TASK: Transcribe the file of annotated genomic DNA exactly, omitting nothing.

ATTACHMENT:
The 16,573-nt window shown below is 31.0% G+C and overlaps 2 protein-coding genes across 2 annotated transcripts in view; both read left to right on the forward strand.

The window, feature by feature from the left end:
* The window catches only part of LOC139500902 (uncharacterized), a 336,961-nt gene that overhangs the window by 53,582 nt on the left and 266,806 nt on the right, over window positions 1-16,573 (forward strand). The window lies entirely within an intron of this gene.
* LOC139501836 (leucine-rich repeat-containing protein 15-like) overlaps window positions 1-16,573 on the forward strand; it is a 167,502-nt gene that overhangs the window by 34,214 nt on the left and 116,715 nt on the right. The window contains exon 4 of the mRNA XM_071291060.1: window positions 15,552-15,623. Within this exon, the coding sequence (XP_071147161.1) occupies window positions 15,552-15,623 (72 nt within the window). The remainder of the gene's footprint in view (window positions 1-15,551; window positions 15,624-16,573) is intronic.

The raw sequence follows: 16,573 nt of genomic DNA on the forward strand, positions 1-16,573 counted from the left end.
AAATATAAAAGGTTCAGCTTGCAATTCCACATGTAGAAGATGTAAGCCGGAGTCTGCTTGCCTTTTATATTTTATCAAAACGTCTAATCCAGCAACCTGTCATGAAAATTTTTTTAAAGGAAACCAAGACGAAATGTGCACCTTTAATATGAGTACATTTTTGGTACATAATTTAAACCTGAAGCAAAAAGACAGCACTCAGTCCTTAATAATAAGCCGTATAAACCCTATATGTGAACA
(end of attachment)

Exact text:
The 16,573-nt window shown below is 31.0% G+C and overlaps 2 protein-coding genes across 2 annotated transcripts in view; both read left to right on the forward strand.

The window, feature by feature from the left end:
* The window catches only part of LOC139500902 (uncharacterized), a 336,961-nt gene that overhangs the window by 53,582 nt on the left and 266,806 nt on the right, over window positions 1-16,573 (forward strand). The window lies entirely within an intron of this gene.
* LOC139501836 (leucine-rich repeat-containing protein 15-like) overlaps window positions 1-16,573 on the forward strand; it is a 167,502-nt gene that overhangs the window by 34,214 nt on the left and 116,715 nt on the right. The window contains exon 4 of the mRNA XM_071291060.1: window positions 15,552-15,623. Within this exon, the coding sequence (XP_071147161.1) occupies window positions 15,552-15,623 (72 nt within the window). The remainder of the gene's footprint in view (window positions 1-15,551; window positions 15,624-16,573) is intronic.

The raw sequence follows: 16,573 nt of genomic DNA on the forward strand, positions 1-16,573 counted from the left end.
AAATATAAAAGGTTCAGCTTGCAATTCCACATGTAGAAGATGTAAGCCGGAGTCTGCTTGCCTTTTATATTTTATCAAAACGTCTAATCCAGCAACCTGTCATGAAAATTTTTTTAAAGGAAACCAAGACGAAATGTGCACCTTTAATATGAGTACATTTTTGGTACATAATTTAAACCTGAAGCAAAAAGACAGCACTCAGTCCTTAATAATAAGCCGTATAAACCCTATATGTGAACA